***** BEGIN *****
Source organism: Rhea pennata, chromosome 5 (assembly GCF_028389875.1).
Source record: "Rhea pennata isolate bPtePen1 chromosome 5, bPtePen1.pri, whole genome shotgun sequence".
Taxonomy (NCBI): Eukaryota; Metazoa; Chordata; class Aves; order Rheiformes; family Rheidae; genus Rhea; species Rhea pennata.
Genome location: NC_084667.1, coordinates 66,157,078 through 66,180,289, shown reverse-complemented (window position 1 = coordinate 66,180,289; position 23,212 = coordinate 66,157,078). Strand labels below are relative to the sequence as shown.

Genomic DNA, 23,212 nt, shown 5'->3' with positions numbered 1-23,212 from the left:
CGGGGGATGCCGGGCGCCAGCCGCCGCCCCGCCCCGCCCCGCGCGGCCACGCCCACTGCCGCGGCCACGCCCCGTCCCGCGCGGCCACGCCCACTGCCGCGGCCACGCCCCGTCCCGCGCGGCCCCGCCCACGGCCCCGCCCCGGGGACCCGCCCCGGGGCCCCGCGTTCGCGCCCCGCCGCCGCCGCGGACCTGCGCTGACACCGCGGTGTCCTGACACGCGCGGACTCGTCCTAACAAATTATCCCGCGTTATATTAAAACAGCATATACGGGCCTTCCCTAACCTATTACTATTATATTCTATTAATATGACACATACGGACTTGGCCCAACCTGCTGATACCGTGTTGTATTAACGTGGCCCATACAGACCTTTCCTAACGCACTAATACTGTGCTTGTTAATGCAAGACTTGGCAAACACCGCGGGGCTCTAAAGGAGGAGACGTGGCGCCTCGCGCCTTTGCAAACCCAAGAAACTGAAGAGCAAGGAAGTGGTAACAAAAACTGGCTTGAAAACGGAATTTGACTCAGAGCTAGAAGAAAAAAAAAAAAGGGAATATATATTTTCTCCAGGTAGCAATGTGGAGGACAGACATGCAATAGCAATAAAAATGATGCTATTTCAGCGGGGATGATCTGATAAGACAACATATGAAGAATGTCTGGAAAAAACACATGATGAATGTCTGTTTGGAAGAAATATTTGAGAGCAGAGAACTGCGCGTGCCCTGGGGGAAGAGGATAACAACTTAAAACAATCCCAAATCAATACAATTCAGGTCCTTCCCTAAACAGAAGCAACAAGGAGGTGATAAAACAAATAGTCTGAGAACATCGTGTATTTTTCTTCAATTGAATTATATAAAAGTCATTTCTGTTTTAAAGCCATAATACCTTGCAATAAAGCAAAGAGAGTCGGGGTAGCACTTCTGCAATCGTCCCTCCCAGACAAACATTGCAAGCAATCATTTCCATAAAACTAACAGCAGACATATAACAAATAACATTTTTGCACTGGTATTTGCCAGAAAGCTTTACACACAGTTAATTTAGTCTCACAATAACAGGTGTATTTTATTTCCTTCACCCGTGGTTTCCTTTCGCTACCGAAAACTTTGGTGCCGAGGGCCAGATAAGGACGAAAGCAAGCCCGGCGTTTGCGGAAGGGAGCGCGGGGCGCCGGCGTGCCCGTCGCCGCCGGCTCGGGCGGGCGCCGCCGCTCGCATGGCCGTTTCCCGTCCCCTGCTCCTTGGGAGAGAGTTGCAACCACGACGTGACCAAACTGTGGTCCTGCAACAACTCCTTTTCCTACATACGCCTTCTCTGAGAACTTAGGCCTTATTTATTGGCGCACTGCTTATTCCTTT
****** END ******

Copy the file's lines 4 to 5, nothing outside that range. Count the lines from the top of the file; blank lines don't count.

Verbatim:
Genome location: NC_084667.1, coordinates 66,157,078 through 66,180,289, shown reverse-complemented (window position 1 = coordinate 66,180,289; position 23,212 = coordinate 66,157,078). Strand labels below are relative to the sequence as shown.

Genomic DNA, 23,212 nt, shown 5'->3' with positions numbered 1-23,212 from the left: